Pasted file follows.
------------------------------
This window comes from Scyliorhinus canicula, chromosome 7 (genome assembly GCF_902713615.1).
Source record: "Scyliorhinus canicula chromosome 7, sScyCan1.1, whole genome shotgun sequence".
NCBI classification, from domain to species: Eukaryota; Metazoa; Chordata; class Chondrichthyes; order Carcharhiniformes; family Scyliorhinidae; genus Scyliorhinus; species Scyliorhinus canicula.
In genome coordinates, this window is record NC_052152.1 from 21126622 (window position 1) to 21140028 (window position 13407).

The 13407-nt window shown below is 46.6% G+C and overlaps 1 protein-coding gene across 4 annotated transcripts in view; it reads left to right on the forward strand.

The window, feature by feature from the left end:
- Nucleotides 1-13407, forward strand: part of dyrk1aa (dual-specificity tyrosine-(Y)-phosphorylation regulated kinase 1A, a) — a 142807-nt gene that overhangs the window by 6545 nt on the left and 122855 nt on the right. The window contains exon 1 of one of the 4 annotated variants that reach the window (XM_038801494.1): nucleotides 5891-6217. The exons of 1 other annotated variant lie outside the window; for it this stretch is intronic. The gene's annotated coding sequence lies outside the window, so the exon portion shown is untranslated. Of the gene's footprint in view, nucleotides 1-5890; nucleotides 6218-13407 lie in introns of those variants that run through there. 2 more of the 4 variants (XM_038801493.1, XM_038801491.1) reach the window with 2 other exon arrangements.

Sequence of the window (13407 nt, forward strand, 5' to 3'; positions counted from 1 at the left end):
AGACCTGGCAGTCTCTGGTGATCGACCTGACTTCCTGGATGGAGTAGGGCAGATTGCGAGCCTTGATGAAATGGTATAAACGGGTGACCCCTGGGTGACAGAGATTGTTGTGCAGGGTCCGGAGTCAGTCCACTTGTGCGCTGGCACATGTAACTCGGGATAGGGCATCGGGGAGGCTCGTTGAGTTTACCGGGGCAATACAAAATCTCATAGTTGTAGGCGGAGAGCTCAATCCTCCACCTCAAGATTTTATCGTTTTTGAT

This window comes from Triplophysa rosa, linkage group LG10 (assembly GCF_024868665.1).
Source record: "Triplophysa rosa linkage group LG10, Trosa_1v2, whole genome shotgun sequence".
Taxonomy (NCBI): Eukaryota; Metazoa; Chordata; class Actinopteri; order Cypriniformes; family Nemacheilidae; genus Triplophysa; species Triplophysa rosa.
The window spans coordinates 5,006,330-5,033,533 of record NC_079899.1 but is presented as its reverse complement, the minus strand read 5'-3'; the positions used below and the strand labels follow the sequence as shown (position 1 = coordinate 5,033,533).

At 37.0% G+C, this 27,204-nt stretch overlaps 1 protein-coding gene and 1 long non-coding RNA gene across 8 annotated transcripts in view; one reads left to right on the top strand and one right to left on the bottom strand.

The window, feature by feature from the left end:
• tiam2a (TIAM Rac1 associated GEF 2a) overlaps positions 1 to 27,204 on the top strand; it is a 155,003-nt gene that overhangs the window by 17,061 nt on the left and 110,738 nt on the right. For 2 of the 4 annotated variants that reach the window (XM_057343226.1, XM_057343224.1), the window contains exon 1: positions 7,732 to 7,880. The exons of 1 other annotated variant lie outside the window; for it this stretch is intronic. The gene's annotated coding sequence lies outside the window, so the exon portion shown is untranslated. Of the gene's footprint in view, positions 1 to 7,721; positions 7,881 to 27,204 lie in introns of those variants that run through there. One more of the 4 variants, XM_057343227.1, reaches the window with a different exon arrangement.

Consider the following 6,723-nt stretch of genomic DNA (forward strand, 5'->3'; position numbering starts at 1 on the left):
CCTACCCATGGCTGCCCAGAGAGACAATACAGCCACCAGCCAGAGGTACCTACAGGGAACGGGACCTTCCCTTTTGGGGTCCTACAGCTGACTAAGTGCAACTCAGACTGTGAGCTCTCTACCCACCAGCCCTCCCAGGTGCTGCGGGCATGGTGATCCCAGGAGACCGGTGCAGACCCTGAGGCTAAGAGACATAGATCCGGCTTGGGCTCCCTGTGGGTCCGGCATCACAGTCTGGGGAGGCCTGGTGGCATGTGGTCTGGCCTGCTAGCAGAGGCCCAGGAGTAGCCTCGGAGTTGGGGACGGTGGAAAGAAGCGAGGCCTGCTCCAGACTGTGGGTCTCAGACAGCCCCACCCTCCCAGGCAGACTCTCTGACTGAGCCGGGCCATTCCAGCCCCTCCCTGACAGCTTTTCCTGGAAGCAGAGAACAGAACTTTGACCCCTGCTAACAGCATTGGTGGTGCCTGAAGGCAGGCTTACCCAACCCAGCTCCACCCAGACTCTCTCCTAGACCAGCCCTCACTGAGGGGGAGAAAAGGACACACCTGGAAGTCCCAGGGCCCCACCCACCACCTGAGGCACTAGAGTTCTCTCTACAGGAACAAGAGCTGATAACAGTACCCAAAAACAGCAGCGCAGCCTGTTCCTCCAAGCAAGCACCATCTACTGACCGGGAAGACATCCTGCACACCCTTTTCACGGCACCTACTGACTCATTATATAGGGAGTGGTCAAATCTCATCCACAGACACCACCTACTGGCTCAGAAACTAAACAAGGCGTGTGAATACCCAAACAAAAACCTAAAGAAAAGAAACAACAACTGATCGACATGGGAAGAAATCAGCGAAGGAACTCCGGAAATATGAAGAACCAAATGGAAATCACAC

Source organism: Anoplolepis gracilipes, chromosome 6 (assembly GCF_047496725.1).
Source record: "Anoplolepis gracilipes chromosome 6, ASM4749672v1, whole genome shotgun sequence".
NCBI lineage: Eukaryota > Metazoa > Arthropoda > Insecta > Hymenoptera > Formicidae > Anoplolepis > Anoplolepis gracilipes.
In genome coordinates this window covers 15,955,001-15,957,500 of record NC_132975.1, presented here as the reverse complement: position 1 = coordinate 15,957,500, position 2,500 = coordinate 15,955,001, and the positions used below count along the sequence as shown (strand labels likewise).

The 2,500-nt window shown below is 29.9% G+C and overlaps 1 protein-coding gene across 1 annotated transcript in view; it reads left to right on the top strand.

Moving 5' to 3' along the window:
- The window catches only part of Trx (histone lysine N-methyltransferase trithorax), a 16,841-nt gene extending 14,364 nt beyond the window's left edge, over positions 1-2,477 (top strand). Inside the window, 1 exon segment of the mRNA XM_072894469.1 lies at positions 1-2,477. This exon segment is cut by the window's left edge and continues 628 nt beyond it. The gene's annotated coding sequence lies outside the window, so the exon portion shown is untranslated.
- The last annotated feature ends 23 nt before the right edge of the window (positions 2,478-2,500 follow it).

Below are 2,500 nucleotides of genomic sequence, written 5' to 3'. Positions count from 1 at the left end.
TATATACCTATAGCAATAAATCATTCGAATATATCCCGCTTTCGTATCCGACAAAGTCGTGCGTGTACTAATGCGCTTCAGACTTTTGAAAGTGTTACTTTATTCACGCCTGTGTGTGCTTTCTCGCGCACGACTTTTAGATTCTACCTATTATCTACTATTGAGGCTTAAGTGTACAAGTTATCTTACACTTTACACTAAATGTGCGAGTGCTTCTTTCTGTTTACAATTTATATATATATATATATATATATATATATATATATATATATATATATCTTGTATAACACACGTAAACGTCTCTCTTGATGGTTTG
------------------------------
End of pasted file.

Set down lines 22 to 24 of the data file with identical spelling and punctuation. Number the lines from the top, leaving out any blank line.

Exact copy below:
In genome coordinates this window covers 15,955,001-15,957,500 of record NC_132975.1, presented here as the reverse complement: position 1 = coordinate 15,957,500, position 2,500 = coordinate 15,955,001, and the positions used below count along the sequence as shown (strand labels likewise).

The 2,500-nt window shown below is 29.9% G+C and overlaps 1 protein-coding gene across 1 annotated transcript in view; it reads left to right on the top strand.

Moving 5' to 3' along the window: